Pauli was born Anna Pauline Murray in 1910. She renamed herself a more gender neutral, “Pauli,” in her 20s. In the 1930s, Murray tried to make sense of her career ambitions and her attraction to very feminine women. She chronicled her life during this time in a photo album called “The Life and Times of an American Called Pauli Murray.” She documented a roaming lifestyle and many trips with female companions venturing from Petersburg, Virginia to Cape Cod to San Francisco. She also included many images in the album that demonstrated her physical robustness and agility. The image she entitled “The Dude” is among several others such as “Mike and Ike,” “Tennis,” and “The Vagabond” that express Murray’s masculine presentation and ability to do things that people considered out of bounds for women.
Murray drew on the accomplishments and experiences of male ancestors and relatives as a way to legitimize the life she pursued as a civil servant, lawyer, author, and priest, professional arenas that men have historically protected for other men. Later in life, Murray championed women’s rights and feminism becoming one of the prominent women to fight for the inclusion of sex as a protected category in the 1964 Civil Rights Act.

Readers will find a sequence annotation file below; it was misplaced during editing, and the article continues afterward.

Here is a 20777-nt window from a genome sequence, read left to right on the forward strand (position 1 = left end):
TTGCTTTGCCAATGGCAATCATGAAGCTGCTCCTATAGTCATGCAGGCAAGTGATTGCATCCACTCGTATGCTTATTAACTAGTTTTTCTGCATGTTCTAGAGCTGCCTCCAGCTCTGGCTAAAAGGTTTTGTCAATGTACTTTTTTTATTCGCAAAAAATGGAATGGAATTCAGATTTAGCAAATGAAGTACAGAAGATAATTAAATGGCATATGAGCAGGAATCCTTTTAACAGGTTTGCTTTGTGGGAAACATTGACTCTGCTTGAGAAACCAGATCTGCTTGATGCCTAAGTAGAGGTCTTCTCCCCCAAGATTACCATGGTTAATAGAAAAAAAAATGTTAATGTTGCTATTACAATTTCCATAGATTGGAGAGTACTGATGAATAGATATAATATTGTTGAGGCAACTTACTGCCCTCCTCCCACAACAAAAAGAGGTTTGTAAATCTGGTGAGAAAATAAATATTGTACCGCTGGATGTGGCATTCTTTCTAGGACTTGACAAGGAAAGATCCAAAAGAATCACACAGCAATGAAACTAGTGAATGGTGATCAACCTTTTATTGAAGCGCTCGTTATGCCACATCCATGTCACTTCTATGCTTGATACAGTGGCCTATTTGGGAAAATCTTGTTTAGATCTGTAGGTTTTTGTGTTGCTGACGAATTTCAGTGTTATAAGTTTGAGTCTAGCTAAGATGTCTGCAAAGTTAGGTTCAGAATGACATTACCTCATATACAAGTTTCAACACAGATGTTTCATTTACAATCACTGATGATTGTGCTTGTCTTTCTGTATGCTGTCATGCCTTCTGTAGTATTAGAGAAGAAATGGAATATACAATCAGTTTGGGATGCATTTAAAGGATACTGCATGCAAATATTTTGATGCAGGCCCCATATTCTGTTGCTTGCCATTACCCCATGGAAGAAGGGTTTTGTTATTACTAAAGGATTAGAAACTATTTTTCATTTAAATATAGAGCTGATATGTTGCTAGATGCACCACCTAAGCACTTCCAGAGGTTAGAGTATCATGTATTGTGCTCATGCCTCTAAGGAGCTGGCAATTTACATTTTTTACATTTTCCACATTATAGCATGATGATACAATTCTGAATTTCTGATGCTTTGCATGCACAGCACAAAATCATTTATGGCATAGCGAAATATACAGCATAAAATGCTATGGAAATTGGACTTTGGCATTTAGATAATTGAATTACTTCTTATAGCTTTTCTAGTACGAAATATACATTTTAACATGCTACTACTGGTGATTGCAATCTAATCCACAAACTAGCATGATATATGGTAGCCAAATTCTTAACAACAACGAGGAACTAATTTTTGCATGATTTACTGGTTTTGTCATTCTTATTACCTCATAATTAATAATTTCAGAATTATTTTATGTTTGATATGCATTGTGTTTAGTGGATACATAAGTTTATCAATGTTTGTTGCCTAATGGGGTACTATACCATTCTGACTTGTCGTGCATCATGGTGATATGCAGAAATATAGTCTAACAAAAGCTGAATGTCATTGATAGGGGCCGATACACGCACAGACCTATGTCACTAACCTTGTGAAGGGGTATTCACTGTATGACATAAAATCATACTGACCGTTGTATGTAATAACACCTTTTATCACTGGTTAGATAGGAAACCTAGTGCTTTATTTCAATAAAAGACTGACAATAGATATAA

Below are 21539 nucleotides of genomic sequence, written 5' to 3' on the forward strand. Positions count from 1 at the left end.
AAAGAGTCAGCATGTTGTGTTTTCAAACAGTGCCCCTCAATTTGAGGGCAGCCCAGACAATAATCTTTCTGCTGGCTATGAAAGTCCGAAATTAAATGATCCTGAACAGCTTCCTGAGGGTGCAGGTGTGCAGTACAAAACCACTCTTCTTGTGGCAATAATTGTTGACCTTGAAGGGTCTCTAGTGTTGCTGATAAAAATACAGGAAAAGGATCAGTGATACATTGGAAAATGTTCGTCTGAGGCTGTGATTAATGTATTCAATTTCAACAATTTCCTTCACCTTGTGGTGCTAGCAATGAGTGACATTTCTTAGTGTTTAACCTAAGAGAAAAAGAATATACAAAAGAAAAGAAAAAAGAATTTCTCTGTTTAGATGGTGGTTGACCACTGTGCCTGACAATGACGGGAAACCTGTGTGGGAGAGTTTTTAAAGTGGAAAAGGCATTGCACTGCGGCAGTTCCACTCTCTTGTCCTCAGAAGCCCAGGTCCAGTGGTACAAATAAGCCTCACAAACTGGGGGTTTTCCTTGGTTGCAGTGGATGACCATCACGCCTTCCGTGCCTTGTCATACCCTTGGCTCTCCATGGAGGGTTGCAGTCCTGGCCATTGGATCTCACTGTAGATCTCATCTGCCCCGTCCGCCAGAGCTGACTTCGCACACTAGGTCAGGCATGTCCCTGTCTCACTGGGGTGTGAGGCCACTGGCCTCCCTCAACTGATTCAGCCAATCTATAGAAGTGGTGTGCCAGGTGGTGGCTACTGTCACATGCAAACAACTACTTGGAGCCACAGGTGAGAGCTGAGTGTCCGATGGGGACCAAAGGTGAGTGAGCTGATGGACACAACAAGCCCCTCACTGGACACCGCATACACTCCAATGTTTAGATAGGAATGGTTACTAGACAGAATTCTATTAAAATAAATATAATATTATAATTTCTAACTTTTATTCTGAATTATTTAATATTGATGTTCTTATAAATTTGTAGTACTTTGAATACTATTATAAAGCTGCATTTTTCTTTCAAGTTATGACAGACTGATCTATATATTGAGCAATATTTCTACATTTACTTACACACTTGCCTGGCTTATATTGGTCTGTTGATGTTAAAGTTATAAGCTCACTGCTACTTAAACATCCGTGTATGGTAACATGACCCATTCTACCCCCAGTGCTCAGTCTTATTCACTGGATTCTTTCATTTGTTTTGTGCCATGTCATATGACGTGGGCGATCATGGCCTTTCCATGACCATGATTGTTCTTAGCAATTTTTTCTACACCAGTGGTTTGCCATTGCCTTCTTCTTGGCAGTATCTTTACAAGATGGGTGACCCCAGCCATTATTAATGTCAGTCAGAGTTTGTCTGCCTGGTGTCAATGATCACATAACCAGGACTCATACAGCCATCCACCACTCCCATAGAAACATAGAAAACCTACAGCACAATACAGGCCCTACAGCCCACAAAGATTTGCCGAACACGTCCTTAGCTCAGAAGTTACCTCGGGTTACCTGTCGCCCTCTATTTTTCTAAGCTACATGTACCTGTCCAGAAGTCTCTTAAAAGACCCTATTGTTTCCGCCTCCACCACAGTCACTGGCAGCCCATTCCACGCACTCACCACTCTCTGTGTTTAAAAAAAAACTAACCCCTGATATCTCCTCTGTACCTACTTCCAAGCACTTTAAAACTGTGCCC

A talented researcher, Murray read early articles about sexuality and gender published in European medical journals. This prompted her to talk with doctors about advances in hormone treatments, even admitting herself to mental institutions in the late 1930s The doctors all suggested she try to conform to feminine expectations and refused to prescribe male hormones. If Murray had lived in today’s society, some scholars and activists have suggested that she would have embraced a transgender identity. While it is unclear how Murray would have described herself today, we know she believed in the fullness of self-expression and that society should accept individuals for who they are.